The US intelligence apparatus has created it own terrorist organizations. And at the same time, it creates its own terrorist warnings concerning the terrorist organizations which it has itself created. Meanwhile, a cohesive multibillion dollar counterterrorism program ?to go after? these terrorist organizations has been put in place.
Portrayed in stylized fashion by the Western media, Osama bin Laden, supported by his various henchmen, constitutes America?s post-Cold war bogeyman, who ?threatens Western democracy?. The alleged threat of ?Islamic terrorists?, permeates the entire US national security doctrine. Its purpose is to justify wars of aggression in the Middle East, while establishing within America, the contours of the Homeland Security State.
CIA covert support to the ?Islamic Jihad? operated indirectly through the Pakistani ISI ? i.e. the CIA did not channel its support directly to the Mujahideen. For these covert operations to be ?successful?, Washington was careful not to reveal the ultimate objective of the ?Jihad?, which consisted not only in destabilising the secular (pro-Soviet) government in Afghanistan, but also destroying the Soviet Union.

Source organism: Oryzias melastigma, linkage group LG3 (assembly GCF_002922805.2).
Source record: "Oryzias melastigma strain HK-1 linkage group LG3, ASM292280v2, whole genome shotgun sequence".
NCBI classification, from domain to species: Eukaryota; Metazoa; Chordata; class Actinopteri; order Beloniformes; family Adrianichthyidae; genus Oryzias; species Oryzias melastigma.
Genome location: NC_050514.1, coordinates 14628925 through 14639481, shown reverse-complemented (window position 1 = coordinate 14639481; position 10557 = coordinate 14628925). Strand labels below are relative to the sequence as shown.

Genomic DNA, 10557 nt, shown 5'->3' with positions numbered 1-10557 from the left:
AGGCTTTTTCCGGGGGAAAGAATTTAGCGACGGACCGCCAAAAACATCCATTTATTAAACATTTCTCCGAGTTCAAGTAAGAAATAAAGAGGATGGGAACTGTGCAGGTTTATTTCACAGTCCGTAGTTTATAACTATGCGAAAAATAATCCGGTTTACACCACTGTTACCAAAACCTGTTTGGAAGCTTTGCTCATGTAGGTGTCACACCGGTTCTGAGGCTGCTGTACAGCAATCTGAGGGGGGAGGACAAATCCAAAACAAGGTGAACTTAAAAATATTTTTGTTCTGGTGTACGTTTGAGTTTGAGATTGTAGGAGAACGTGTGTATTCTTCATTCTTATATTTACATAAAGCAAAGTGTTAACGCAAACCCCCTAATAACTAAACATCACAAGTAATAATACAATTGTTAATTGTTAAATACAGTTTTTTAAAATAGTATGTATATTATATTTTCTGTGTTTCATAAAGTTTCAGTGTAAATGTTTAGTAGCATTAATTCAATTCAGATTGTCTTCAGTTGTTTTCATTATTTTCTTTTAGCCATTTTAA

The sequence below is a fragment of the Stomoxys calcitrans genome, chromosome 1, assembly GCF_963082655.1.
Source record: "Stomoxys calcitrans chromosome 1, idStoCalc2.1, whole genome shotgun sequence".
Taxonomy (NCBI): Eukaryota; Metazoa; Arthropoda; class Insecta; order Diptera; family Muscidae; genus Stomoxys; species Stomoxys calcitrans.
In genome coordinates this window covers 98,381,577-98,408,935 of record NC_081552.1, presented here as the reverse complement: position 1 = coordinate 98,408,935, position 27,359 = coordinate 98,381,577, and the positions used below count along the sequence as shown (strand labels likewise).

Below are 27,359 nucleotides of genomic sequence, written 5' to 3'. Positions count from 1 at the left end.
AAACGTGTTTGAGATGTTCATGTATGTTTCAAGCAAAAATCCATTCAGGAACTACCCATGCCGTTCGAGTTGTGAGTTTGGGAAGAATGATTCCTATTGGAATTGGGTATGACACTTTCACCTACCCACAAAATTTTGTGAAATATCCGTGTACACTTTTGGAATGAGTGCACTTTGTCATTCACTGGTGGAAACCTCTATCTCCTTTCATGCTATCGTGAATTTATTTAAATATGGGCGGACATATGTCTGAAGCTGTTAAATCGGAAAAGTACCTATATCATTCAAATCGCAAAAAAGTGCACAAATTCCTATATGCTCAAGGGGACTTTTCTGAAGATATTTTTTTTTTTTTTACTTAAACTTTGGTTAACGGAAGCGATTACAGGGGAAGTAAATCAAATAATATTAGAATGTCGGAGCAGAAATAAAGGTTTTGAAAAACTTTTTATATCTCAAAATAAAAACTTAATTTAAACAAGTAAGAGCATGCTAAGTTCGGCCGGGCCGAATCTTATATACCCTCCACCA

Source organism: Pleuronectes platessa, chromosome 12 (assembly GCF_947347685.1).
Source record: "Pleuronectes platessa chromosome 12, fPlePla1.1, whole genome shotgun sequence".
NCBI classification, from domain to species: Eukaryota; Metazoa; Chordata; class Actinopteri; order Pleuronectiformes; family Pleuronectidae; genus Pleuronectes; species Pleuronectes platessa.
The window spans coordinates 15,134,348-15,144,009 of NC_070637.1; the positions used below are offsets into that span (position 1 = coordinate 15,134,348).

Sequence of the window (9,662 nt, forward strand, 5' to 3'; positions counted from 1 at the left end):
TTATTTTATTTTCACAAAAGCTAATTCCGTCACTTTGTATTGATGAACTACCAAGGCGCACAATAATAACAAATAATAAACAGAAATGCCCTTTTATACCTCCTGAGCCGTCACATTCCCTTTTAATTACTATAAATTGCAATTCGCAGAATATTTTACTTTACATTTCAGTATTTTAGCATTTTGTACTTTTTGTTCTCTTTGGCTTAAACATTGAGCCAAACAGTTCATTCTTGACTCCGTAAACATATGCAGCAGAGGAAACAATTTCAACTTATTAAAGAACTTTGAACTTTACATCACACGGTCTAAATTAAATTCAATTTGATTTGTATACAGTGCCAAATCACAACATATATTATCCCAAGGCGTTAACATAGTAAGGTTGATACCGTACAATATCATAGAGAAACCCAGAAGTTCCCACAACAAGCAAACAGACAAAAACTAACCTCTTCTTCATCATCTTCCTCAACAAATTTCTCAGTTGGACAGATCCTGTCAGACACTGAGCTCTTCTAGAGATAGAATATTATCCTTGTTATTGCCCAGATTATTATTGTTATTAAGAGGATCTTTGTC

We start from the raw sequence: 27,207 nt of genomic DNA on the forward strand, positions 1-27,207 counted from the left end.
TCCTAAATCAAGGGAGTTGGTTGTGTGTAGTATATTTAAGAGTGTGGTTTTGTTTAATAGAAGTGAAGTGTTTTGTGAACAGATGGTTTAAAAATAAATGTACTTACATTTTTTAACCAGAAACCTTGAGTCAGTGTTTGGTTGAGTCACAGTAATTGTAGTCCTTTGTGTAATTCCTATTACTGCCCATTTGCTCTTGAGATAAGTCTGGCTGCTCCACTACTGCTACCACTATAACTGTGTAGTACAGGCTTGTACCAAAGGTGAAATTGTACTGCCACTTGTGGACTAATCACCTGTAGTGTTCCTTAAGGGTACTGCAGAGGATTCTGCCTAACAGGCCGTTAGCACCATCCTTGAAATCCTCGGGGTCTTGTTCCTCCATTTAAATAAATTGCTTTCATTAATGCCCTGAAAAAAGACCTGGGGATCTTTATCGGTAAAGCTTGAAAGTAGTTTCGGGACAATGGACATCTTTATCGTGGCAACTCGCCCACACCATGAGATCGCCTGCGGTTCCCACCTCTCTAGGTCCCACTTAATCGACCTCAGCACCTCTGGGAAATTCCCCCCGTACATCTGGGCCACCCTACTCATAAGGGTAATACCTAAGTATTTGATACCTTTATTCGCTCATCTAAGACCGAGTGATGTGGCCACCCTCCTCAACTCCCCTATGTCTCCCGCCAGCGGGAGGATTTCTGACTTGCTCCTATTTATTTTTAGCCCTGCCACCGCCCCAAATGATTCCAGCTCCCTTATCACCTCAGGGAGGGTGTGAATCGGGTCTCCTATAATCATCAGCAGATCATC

In the words of the CIA?s Milton Beardman, ?We didn?t train Arabs.? Yet, according to Abdel Monam Saidali, of the Al-aram Centre for Strategic Studies in Cairo, bin Laden and the ?Afghan Arabs? had been imparted ?with very sophisticated types of training that was allowed to them by the CIA?. (National Public Radio, Weekend Sunday (NPR) with Eric Weiner and Ted Clark, 16 August 1998).